Common hematological values predict unfavorable outcomes in hospitalized COVID-19 patients
Dr. Isaac Núñez a,*,1, Dr. Ángel A. Priego-Ranero a,1, Dr. Benjamín García-González a,1, Dra. Brenda Jiménez-Franco a,1, Dra. Rebeca Bonilla-Hernández b,1, Dr. Guillermo Domínguez-Cherit b,c, Dr. Javier Merayo-Chalico d, Dr. José C. Crispín c,d, Dra. Ana Barrera-Vargas d, Dr. Sergio Iván Valdés-Ferrer e,f,g,**.
a Internal Medicine Residency Training Program, Departamento de Medicina Interna, Instituto Nacional de Ciencias M´edicas y Nutrici´on Salvador Zubir´an, Vasco de Quiroga 15, Mexico City 14080, Mexico
b Departamento de Medicina Crítica, Instituto Nacional de Ciencias Médicas y Nutrición Salvador Zubirán, Vasco de Quiroga 15, Mexico City 14080, Mexico
c Escuela de Medicina y Ciencias de la Salud, Tecnologico de Monterrey, Ave. Morones Prieto 3000, Monterrey, NL, 64710, Mexico
d Departamento de Inmunología y Reumatología, Instituto Nacional de Ciencias Médicas y Nutriciópn Salvador Zubirán, Vasco de Quiroga 15, Mexico City 14080, Mexico
e Departamento de Infectología, Instituto Nacional de Ciencias Médicas y Nutrición Salvador Zubirán, Vasco de Quiroga 15, Mexico City 14080, Mexico
f Departamento de Neurología, Instituto Nacional de Ciencias Médicas y Nutrición Salvador Zubirán, Vasco de Quiroga 15, Mexico City 14080, Mexico
g Center for Biomedical Science, Feinstein Institutes for Medical Research, 350 Community Dr., Manhasset, NY 11030, USA
Originally Published / febraury 4, 2021 / https://doi.org/10.1016/j.clim.2021.108682
COVID-19 can range from asymptomatic to life-threatening. Early identification of patients who will develop severe disease is crucial. A number of scores and indexes have been developed to predict severity. However, most rely on measurements not readily available. We evaluated hematological and biochemical markers taken on admission and determined how predictive they were of development of critical illness or death. We observed that higher values of readily available tests, including neutrophil:lymphocyte ratio; derived neutrophil index; and troponin I were associated with a higher risk of death or critical care admission (P < 0.001). We show that common hematological tests can be helpful in determining early in the course of illness which patients are likely to develop severe forms, as well as allocating resources to those patients early, while avoiding overuse of limited resources in patients with reduced risk of progression to severe disease.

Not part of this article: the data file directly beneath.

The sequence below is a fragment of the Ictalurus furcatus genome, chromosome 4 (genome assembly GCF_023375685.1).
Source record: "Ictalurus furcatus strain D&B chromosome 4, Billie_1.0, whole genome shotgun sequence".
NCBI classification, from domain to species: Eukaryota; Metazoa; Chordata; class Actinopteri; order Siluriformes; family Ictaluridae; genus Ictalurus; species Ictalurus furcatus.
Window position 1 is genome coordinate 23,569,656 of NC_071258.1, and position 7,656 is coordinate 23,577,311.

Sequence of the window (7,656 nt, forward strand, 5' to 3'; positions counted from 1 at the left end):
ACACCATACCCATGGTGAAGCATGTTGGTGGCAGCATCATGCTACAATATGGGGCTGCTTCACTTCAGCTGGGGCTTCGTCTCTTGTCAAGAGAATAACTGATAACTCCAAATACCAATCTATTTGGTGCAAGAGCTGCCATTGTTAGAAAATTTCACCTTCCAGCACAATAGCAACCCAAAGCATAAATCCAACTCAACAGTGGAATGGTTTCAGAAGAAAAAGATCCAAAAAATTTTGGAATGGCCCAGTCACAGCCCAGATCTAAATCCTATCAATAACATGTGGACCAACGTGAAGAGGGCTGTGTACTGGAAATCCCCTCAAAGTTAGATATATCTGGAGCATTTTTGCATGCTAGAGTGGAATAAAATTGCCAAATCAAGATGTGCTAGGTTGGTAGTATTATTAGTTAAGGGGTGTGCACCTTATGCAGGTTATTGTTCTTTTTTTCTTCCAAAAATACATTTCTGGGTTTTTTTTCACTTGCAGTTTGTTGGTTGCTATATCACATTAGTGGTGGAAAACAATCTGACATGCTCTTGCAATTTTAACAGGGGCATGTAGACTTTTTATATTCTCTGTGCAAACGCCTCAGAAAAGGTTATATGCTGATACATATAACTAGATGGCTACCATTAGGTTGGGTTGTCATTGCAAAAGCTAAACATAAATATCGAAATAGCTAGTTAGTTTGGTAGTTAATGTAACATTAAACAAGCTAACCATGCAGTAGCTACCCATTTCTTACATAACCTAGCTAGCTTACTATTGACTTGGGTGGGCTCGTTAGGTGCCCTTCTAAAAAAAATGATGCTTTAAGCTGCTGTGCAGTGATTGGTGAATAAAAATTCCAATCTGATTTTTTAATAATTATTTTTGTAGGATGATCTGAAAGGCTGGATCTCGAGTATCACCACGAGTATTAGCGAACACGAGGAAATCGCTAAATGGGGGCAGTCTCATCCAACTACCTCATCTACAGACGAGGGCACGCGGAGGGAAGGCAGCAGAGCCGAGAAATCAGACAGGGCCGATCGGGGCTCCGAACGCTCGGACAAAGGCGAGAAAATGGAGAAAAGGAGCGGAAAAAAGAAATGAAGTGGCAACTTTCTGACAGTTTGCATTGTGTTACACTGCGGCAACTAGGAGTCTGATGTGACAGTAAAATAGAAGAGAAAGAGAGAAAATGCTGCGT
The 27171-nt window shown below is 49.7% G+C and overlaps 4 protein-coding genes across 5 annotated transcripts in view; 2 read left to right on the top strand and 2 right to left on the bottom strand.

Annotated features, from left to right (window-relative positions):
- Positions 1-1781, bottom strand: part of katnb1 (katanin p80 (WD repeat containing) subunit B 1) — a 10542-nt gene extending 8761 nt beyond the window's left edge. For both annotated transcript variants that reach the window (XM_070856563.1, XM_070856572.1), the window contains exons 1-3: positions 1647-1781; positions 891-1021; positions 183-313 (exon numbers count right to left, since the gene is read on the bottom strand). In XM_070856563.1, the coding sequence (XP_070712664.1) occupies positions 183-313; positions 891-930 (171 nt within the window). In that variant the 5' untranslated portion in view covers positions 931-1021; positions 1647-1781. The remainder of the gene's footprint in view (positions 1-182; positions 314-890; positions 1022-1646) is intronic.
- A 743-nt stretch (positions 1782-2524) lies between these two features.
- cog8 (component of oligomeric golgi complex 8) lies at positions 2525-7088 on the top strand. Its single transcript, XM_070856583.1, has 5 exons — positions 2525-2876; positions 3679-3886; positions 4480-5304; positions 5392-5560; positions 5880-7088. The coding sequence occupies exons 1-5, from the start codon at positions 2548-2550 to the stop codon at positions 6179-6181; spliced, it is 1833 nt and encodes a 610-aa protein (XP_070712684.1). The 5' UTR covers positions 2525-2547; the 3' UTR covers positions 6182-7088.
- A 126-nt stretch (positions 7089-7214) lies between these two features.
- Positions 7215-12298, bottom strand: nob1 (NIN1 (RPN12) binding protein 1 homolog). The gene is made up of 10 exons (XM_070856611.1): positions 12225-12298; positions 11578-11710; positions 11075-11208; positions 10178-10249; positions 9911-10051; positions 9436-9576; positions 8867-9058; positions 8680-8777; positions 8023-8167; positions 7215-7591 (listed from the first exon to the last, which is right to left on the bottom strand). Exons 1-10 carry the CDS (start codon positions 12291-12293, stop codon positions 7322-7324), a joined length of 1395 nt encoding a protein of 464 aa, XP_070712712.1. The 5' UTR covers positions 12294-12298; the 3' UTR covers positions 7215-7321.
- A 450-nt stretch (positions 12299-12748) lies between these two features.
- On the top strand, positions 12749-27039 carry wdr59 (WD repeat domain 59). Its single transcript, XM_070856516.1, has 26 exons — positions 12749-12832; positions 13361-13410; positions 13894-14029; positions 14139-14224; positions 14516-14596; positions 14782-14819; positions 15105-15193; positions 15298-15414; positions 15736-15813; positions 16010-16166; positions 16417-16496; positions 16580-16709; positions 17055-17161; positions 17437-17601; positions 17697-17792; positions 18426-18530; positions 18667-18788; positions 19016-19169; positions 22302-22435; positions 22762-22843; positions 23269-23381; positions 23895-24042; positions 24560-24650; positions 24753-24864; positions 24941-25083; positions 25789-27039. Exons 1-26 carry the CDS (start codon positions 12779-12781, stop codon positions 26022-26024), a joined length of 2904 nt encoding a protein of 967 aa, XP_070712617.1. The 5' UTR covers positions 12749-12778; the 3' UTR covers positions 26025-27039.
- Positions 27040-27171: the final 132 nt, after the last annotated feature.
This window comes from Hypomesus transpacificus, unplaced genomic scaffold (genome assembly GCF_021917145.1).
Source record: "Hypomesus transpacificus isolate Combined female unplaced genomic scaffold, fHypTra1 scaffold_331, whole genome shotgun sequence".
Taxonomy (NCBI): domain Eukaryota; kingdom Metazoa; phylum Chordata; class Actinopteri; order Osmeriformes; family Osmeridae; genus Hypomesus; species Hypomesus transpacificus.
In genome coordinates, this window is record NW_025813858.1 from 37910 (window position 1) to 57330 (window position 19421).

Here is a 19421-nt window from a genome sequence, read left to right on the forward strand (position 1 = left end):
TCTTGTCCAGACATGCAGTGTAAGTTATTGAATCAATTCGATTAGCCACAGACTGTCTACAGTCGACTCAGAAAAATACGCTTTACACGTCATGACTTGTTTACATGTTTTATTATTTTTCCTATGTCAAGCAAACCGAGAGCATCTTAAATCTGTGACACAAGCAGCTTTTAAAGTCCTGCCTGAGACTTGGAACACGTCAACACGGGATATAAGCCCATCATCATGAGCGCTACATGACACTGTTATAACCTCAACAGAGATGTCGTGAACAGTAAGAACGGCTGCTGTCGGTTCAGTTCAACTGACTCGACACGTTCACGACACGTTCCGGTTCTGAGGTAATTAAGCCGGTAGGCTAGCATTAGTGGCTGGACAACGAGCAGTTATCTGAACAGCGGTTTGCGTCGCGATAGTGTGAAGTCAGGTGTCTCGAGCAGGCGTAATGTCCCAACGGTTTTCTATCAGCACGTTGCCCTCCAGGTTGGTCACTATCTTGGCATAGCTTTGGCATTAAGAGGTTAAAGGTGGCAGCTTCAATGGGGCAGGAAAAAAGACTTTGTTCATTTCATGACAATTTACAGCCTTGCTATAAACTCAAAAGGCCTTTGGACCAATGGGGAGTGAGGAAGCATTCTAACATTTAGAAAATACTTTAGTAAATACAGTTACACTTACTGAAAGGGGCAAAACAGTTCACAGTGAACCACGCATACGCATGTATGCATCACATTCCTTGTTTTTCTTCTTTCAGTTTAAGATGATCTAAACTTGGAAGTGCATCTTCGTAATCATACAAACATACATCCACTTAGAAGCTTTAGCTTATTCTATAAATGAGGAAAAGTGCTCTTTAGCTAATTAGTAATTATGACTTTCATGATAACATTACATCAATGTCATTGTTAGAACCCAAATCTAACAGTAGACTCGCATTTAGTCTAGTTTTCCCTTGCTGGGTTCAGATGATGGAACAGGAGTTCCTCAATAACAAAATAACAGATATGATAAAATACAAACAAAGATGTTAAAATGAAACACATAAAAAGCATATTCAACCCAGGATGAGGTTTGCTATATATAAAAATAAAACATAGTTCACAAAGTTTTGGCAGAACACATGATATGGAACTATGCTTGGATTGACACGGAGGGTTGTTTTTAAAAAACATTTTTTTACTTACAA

In December of 2019 in Wuhan, China, a respiratory illness caused by a new coronavirus (SARS-CoV-2) was described, giving place to a new syndrome known as COVID-19 (COronaVIrus Disease 2019) , spreading rapidly and reaching pandemic dimensions by March 2020 . As of 1 January 2021, at least 81.9 million cases of (and 1.9 million deaths attributed to) COVID-19 had been reported globally . In Mexico, 1.4 million confirmed cases and 126,851 deaths attributed to COVID-19 have occurred . Most cases of COVID-19 are mild and selflimited.
Two hundred and eighty-two patients were hospitalized with a diagnosis of COVID-19 during the study period. Clinical, demographic and laboratory characteristics are described in Table 1. All patients had symptoms on arrival to the Emergency Room. Patients who developed the primary outcome were significantly older and had a higher BMI, but had no differences in prevalence of diabetes or hypertension. Dyspnea, cough, and chest pain were also more common among patients who developed an outcome. Respiratory rate and other vital signs were also modestly higher in the outcome group.